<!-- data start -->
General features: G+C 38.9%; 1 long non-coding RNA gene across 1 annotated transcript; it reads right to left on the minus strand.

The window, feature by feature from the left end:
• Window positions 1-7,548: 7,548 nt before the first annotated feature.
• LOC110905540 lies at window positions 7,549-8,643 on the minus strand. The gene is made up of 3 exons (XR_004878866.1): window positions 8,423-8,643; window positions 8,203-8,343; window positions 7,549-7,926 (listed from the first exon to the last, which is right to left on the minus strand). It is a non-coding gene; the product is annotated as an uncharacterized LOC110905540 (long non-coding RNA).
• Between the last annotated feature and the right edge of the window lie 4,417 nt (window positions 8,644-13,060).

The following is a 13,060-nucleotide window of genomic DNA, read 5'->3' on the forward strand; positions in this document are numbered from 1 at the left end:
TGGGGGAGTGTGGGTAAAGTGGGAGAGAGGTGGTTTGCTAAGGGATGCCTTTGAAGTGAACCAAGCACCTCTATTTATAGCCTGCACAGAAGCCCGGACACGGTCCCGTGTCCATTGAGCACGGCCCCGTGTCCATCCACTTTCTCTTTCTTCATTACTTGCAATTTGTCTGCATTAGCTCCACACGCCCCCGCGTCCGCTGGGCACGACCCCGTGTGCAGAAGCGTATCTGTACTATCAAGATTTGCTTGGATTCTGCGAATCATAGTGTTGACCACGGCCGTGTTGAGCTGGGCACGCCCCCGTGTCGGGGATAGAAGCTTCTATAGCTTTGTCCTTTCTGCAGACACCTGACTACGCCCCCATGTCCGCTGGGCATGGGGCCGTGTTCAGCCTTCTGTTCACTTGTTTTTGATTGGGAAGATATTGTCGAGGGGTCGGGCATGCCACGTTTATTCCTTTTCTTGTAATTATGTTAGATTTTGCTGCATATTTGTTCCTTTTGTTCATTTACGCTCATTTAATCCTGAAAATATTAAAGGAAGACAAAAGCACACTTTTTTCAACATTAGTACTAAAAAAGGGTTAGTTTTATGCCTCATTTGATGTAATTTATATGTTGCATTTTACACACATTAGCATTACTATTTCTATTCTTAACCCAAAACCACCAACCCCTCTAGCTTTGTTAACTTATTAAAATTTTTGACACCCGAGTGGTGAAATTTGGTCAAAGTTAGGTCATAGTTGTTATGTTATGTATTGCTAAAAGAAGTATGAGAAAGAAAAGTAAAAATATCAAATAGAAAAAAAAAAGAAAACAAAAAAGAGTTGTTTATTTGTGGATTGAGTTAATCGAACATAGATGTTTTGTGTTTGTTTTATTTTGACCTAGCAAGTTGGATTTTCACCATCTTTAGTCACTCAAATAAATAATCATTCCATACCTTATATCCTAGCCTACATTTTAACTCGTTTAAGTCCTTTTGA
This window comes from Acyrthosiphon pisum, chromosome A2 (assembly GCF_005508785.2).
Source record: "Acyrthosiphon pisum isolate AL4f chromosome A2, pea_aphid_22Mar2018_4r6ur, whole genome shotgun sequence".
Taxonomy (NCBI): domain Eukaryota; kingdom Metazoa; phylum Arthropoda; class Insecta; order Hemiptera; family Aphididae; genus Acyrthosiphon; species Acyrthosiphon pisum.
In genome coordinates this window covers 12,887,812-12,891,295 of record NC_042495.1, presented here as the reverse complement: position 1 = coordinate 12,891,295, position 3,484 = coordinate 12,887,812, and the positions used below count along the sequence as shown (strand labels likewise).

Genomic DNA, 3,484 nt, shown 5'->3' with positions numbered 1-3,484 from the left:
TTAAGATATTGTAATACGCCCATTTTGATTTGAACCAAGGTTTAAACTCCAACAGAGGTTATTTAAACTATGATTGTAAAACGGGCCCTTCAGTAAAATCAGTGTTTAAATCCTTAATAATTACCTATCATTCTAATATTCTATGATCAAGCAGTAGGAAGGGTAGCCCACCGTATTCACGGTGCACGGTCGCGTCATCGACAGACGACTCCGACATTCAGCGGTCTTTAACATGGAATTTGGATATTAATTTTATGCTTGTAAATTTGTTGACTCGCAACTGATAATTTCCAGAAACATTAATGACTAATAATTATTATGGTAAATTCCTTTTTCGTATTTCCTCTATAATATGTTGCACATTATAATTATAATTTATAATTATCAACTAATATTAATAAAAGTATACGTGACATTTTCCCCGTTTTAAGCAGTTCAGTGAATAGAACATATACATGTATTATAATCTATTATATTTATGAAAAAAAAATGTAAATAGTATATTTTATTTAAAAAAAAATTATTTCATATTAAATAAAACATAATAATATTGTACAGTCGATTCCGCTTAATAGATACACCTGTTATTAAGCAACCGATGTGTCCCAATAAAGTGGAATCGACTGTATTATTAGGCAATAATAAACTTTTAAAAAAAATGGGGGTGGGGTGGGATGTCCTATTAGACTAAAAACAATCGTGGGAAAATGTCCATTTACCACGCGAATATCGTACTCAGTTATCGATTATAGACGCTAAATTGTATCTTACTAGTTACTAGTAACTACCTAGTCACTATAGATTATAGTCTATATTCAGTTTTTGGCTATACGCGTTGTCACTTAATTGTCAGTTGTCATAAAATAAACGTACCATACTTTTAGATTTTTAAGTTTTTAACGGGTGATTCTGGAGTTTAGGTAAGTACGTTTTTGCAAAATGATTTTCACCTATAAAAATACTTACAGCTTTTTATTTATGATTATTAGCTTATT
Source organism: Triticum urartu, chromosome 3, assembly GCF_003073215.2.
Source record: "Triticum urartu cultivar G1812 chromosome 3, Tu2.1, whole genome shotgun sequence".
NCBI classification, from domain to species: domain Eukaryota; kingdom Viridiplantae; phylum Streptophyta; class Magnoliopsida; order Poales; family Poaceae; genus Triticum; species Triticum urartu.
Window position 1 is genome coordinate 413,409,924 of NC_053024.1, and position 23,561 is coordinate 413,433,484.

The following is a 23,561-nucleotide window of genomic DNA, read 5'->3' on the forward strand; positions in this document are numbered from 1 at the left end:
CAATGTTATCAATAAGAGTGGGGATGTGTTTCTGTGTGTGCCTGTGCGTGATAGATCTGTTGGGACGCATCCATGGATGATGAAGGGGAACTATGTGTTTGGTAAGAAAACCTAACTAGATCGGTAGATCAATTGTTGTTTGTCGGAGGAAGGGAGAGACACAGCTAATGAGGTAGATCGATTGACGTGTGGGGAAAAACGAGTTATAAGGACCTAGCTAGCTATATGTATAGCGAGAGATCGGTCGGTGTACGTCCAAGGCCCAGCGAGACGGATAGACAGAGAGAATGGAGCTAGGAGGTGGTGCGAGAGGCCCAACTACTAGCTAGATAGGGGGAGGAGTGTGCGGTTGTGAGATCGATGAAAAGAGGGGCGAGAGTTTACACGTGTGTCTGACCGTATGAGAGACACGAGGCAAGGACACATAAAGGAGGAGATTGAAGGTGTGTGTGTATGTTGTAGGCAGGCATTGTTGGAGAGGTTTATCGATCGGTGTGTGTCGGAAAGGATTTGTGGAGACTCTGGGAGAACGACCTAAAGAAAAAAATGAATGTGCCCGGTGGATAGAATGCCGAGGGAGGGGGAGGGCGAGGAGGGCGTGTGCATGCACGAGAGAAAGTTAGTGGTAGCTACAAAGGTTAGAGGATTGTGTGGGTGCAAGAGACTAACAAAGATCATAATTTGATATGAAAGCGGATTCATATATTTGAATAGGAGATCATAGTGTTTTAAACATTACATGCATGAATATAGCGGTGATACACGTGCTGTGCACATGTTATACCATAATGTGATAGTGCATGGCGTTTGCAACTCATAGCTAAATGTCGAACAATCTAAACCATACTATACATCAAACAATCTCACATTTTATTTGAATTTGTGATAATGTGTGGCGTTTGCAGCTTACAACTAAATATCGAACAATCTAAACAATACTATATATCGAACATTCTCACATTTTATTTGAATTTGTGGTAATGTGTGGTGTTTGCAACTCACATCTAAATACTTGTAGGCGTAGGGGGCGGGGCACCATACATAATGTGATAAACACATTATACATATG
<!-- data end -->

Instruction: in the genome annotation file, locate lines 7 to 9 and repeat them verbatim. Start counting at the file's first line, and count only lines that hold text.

TGGGGGAGTGTGGGTAAAGTGGGAGAGAGGTGGTTTGCTAAGGGATGCCTTTGAAGTGAACCAAGCACCTCTATTTATAGCCTGCACAGAAGCCCGGACACGGTCCCGTGTCCATTGAGCACGGCCCCGTGTCCATCCACTTTCTCTTTCTTCATTACTTGCAATTTGTCTGCATTAGCTCCACACGCCCCCGCGTCCGCTGGGCACGACCCCGTGTGCAGAAGCGTATCTGTACTATCAAGATTTGCTTGGATTCTGCGAATCATAGTGTTGACCACGGCCGTGTTGAGCTGGGCACGCCCCCGTGTCGGGGATAGAAGCTTCTATAGCTTTGTCCTTTCTGCAGACACCTGACTACGCCCCCATGTCCGCTGGGCATGGGGCCGTGTTCAGCCTTCTGTTCACTTGTTTTTGATTGGGAAGATATTGTCGAGGGGTCGGGCATGCCACGTTTATTCCTTTTCTTGTAATTATGTTAGATTTTGCTGCATATTTGTTCCTTTTGTTCATTTACGCTCATTTAATCCTGAAAATATTAAAGGAAGACAAAAGCACACTTTTTTCAACATTAGTACTAAAAAAGGGTTAGTTTTATGCCTCATTTGATGTAATTTATATGTTGCATTTTACACACATTAGCATTACTATTTCTATTCTTAACCCAAAACCACCAACCCCTCTAGCTTTGTTAACTTATTAAAATTTTTGACACCCGAGTGGTGAAATTTGGTCAAAGTTAGGTCATAGTTGTTATGTTATGTATTGCTAAAAGAAGTATGAGAAAGAAAAGTAAAAATATCAAATAGAAAAAAAAAAGAAAACAAAAAAGAGTTGTTTATTTGTGGATTGAGTTAATCGAACATAGATGTTTTGTGTTTGTTTTATTTTGACCTAGCAAGTTGGATTTTCACCATCTTTAGTCACTCAAATAAATAATCATTCCATACCTTATATCCTAGCCTACATTTTAACTCGTTTAAGTCCTTTTGA
This window comes from Acyrthosiphon pisum, chromosome A2 (assembly GCF_005508785.2).
Source record: "Acyrthosiphon pisum isolate AL4f chromosome A2, pea_aphid_22Mar2018_4r6ur, whole genome shotgun sequence".